Int'l Greek Language Day

9th February has been officially declared as International Greek Language Day and is a day for Greeks, Philhellenes and non-Greeks to celebrate the important role the Greek language has played in world culture.  Greek language and culture has spread across more than 35 Centuries, providing an unbroken link between modern-day Greeks and their ancient ancestors.  Unlike Latin, Greek is a living language currently spoken by more than 11 million people throughout Greece and by several million spread across the world.  Greek and Chinese are the only languages spoken today whose origin was known more than 3,500 years ago.  Today, the Greek language is not only alive within Greece, but has a second life, its alphabet, vocabulary, syntax and literature are present in all languages around the globe.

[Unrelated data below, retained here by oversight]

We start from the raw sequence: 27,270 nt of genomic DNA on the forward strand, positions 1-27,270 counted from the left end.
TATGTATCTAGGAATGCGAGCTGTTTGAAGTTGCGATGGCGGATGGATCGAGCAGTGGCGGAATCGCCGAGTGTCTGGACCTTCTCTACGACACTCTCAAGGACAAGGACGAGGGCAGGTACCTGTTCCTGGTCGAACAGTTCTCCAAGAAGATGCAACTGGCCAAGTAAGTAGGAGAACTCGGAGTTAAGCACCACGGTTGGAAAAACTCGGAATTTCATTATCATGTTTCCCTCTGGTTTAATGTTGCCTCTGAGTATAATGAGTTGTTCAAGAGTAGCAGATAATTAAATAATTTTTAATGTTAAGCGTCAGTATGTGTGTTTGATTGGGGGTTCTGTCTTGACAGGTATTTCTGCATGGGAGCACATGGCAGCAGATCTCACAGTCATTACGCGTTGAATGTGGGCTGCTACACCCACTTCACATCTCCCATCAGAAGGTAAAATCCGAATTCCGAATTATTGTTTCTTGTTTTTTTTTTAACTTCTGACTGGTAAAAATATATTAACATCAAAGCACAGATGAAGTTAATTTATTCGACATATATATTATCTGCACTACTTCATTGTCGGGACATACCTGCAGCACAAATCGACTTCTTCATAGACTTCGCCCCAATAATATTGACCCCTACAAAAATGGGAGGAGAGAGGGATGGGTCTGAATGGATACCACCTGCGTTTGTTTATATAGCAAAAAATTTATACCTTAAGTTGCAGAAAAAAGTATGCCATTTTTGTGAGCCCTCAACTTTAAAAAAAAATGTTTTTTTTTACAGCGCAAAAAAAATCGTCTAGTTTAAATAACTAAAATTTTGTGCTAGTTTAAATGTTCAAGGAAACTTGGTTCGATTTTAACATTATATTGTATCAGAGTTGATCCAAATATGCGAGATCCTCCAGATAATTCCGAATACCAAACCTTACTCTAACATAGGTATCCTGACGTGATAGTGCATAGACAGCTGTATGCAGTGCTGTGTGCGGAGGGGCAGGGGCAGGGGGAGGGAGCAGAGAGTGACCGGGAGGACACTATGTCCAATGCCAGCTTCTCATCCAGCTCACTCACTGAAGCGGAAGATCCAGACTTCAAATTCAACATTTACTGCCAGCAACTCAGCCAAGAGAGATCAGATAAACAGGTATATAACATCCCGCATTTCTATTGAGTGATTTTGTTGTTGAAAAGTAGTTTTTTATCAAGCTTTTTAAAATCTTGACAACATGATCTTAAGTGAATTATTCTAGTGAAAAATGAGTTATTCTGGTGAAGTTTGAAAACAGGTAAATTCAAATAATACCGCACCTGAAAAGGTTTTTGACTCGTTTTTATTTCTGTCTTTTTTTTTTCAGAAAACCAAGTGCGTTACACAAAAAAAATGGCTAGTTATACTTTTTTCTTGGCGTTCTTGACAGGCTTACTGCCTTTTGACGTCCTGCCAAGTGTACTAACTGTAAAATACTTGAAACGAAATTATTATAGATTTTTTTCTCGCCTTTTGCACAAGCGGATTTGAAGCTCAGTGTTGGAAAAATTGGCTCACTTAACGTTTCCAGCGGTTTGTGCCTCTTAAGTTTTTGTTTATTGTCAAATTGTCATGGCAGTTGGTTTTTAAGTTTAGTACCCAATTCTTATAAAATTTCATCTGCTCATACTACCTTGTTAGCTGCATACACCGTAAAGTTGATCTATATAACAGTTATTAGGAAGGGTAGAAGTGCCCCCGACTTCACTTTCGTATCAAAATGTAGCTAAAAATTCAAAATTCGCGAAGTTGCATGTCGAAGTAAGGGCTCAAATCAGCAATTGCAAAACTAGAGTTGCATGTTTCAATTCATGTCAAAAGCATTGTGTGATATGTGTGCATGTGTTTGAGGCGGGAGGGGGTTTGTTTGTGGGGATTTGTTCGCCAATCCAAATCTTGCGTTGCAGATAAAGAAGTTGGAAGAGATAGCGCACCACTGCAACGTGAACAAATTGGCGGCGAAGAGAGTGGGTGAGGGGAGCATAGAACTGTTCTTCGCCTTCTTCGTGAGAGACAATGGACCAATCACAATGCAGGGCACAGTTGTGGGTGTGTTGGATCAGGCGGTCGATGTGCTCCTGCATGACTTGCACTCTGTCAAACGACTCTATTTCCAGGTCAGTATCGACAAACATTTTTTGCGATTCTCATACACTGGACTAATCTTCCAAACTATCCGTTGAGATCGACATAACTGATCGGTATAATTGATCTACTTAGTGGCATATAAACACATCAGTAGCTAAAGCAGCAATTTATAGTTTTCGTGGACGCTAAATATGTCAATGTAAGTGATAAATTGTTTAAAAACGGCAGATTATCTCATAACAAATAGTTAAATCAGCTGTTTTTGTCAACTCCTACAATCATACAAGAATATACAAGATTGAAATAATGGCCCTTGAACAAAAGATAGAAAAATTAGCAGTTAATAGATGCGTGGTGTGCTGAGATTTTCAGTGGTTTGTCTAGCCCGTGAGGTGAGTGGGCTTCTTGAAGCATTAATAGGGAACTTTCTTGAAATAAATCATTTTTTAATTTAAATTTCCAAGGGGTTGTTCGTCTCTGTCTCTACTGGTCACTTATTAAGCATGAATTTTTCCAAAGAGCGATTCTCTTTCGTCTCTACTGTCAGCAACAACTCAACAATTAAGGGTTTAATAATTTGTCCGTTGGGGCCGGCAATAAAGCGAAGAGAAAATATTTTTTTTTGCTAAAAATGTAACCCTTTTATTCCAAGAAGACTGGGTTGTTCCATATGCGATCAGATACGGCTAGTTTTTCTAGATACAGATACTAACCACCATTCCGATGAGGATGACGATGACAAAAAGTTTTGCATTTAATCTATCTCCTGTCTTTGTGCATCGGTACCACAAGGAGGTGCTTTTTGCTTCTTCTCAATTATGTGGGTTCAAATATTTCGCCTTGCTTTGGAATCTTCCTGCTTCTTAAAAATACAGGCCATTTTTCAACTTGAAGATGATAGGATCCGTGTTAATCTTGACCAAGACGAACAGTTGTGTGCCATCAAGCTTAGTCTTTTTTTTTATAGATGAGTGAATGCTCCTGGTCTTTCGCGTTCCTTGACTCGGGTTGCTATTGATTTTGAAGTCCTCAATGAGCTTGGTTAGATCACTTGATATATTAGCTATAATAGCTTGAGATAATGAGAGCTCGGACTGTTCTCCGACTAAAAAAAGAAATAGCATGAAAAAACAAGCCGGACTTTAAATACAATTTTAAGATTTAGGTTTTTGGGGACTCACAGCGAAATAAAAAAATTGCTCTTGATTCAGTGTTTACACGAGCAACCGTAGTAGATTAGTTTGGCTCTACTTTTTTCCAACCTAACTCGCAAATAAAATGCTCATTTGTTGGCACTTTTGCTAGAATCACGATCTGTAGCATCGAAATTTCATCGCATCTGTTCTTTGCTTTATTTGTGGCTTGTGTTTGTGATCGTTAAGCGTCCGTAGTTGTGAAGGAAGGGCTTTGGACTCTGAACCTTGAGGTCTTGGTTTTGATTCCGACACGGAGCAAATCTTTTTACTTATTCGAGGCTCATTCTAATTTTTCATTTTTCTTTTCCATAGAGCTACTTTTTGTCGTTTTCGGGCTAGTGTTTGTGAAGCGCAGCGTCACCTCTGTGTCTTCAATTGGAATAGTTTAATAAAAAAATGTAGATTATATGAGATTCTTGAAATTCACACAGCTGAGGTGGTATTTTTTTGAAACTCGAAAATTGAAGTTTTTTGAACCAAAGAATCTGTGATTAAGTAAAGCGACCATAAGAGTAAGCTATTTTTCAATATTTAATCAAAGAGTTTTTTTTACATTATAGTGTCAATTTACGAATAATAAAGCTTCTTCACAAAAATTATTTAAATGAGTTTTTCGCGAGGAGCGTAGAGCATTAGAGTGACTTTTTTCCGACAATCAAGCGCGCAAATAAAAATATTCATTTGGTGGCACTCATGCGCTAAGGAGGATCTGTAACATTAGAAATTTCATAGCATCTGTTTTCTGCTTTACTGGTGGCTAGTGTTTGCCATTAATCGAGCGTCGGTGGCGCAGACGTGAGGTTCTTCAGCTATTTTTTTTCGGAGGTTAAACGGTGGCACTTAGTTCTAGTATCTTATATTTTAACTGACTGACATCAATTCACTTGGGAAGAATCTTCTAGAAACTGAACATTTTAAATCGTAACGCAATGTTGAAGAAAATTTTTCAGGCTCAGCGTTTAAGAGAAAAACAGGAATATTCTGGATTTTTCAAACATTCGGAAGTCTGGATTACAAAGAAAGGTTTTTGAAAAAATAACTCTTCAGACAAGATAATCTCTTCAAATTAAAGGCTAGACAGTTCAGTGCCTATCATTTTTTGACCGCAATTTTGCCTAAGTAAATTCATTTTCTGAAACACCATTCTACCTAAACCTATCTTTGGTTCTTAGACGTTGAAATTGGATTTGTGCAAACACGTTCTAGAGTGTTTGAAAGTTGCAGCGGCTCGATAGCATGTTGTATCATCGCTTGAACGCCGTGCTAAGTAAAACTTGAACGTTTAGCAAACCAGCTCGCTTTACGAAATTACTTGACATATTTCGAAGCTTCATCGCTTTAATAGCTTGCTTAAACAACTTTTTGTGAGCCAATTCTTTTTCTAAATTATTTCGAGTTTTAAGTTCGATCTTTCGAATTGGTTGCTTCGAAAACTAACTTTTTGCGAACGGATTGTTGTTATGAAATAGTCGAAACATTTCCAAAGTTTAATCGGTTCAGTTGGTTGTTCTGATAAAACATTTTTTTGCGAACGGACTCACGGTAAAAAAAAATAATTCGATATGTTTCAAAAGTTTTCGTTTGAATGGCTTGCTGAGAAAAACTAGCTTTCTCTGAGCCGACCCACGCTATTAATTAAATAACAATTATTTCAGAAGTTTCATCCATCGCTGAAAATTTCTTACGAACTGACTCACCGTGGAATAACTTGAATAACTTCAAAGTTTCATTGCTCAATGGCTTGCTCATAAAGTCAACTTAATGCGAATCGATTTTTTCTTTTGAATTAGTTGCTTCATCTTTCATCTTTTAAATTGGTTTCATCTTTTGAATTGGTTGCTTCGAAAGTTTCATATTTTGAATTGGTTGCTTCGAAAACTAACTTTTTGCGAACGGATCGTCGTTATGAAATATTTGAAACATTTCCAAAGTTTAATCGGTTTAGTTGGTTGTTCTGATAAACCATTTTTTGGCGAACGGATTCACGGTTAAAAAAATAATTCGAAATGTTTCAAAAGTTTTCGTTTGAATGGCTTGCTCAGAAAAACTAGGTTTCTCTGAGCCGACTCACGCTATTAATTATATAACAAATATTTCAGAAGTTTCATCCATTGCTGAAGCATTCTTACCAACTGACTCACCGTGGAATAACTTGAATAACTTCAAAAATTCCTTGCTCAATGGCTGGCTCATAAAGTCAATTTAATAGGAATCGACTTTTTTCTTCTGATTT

You speak Greek, you just don't know it . . . as more than six thousand Greek words are spoken in the English language alone.

9th February has been selected as the day to celebrate the Greek language because it coincides with the Commemoration Day of Greece's 'national poet' Dionysios Solomos.  Born in Zakynthos on 8th April 1798, Solomos is considered the national poet of Greece, not only because he wrote the national anthem, but also because he contributed to the preservation of earlier poetic tradition and highlighted its usefulness to modern literature.  The famous Greek work of Solomos was the 'Hymn to Liberty', completed in May 1823, a poem inspired by the Greek Revolution of 1821. The National Anthems of Greece and Cyprus consists of the first two verses of the poem, the anthem along with its music, was printed for the first time in London in 1873.  Dionysios Solomos died on 9th February 1857.

The international airport on the Greek island of Zakynthos and a square in Nicosia, Cyprus, are named after Dionysios Solomos.